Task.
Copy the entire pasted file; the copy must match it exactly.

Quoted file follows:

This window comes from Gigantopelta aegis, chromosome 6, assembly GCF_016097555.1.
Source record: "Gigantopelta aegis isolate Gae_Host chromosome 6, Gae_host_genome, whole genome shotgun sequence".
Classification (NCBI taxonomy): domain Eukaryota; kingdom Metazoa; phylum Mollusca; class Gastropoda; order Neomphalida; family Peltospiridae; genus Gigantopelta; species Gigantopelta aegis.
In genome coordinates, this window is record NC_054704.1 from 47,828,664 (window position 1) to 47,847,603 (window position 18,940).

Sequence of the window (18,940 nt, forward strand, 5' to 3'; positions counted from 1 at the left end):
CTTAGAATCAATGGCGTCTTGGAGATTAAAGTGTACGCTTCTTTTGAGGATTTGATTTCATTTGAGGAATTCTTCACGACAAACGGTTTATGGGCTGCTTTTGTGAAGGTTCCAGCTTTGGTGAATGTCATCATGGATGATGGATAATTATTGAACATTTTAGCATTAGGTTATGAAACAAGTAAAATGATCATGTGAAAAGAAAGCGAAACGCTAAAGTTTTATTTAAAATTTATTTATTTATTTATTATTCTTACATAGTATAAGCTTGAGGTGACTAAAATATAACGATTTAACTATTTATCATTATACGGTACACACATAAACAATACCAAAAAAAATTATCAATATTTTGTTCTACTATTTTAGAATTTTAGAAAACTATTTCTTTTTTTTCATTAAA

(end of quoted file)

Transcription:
This window comes from Gigantopelta aegis, chromosome 6, assembly GCF_016097555.1.
Source record: "Gigantopelta aegis isolate Gae_Host chromosome 6, Gae_host_genome, whole genome shotgun sequence".
Classification (NCBI taxonomy): domain Eukaryota; kingdom Metazoa; phylum Mollusca; class Gastropoda; order Neomphalida; family Peltospiridae; genus Gigantopelta; species Gigantopelta aegis.
In genome coordinates, this window is record NC_054704.1 from 47,828,664 (window position 1) to 47,847,603 (window position 18,940).

Sequence of the window (18,940 nt, forward strand, 5' to 3'; positions counted from 1 at the left end):
CTTAGAATCAATGGCGTCTTGGAGATTAAAGTGTACGCTTCTTTTGAGGATTTGATTTCATTTGAGGAATTCTTCACGACAAACGGTTTATGGGCTGCTTTTGTGAAGGTTCCAGCTTTGGTGAATGTCATCATGGATGATGGATAATTATTGAACATTTTAGCATTAGGTTATGAAACAAGTAAAATGATCATGTGAAAAGAAAGCGAAACGCTAAAGTTTTATTTAAAATTTATTTATTTATTTATTATTCTTACATAGTATAAGCTTGAGGTGACTAAAATATAACGATTTAACTATTTATCATTATACGGTACACACATAAACAATACCAAAAAAAATTATCAATATTTTGTTCTACTATTTTAGAATTTTAGAAAACTATTTCTTTTTTTTCATTAAA